Greece prepares for debt default if talks with creditors fail
April 13, 2015
Greece is preparing to take the dramatic step of declaring a debt default unless it can reach a deal with its international creditors by the end of April, according to people briefed on the radical leftist government’s thinking.
The government, which is rapidly running out of funds to pay public sector salaries and state pensions, has decided to withhold €2.5bn of payments due to the International Monetary Fund in May and June if no agreement is struck, they said.
“We have come to the end of the road . . . If the Europeans won’t release bailout cash, there is no alternative [to a default],” one government official said.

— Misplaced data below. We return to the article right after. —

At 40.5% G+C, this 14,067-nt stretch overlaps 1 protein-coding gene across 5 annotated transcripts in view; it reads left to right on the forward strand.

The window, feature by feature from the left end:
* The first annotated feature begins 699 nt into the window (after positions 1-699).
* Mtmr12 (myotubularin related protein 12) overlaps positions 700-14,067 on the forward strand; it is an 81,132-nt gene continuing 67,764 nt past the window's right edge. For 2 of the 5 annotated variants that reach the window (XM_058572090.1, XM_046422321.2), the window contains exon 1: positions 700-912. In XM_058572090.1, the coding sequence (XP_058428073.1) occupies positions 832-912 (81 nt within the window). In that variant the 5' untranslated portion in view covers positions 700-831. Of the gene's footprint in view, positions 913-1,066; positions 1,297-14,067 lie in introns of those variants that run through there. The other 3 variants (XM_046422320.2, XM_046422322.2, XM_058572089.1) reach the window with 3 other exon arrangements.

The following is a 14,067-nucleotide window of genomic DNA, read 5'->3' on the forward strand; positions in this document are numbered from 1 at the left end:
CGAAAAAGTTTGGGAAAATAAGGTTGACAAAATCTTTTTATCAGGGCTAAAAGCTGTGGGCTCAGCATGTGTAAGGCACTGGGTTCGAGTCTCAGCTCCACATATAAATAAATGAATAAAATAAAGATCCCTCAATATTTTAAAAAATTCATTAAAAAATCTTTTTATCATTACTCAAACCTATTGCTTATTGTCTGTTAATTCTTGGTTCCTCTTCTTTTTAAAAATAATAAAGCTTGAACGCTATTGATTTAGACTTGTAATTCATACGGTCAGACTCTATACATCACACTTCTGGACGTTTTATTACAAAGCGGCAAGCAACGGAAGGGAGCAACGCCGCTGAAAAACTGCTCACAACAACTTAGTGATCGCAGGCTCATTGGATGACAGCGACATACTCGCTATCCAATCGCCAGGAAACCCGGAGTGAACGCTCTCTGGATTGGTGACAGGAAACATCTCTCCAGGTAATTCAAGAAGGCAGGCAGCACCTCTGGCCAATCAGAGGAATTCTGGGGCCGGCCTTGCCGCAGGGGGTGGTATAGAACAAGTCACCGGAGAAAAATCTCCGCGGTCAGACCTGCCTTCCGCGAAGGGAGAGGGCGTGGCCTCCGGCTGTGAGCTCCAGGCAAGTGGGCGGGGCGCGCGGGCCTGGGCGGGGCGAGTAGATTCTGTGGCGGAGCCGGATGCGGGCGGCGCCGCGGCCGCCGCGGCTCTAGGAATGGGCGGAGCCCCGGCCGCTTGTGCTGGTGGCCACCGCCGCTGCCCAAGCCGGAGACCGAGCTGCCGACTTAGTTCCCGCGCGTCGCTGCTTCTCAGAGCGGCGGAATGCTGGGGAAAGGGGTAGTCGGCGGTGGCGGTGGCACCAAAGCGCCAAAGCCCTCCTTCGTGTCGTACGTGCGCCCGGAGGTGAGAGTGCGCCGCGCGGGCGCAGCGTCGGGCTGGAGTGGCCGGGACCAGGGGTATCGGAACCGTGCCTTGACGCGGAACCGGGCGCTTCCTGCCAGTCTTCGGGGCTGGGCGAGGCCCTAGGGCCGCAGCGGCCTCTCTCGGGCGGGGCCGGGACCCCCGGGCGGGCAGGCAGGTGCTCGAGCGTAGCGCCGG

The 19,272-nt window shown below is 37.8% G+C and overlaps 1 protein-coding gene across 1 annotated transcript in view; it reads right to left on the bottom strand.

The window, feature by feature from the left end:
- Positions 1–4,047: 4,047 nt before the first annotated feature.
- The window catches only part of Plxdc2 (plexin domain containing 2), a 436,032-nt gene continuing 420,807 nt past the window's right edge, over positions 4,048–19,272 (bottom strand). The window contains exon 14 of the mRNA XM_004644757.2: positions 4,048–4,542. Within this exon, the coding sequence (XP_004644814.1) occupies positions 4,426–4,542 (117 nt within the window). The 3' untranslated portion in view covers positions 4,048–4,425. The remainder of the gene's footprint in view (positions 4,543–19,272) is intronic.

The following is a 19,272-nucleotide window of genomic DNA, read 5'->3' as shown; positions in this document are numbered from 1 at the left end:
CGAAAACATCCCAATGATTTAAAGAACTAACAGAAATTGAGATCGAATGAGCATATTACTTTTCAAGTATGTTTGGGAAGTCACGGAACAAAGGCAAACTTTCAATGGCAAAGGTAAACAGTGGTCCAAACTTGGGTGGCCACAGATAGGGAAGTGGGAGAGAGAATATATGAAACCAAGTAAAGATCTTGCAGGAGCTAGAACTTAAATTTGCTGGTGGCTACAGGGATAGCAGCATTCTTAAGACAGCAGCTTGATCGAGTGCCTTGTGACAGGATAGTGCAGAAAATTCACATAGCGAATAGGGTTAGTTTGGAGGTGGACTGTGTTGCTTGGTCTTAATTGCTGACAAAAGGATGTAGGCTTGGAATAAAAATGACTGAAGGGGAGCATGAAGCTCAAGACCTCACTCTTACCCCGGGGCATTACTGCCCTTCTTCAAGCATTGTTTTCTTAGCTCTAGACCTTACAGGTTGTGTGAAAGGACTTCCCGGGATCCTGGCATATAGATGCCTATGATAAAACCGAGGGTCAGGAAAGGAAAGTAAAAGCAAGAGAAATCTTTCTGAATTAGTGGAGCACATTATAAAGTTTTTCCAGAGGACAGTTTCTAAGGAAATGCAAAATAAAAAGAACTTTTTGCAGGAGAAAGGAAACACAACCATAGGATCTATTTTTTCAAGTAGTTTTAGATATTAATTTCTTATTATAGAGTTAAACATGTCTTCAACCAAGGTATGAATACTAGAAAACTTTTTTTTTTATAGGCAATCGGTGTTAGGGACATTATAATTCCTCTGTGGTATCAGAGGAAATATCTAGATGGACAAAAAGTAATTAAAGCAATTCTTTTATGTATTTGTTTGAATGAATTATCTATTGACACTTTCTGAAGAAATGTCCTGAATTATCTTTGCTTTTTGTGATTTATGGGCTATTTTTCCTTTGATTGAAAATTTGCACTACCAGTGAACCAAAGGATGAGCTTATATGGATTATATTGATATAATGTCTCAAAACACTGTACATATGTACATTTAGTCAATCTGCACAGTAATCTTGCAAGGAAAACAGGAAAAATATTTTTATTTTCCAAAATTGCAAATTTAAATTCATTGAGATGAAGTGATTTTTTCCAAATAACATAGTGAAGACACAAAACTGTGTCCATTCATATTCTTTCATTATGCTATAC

A Greek default would represent an unprecedented shock to Europe’s 16-year-old monetary union only five years after Greece received the first of two EU-IMF bailouts that amounted to a combined €245bn.
The warning of an imminent default could be a negotiating tactic, reflecting the government’s aim of extracting the easiest possible conditions from Greece’s creditors, but it nevertheless underlined the reality of fast-emptying state coffers.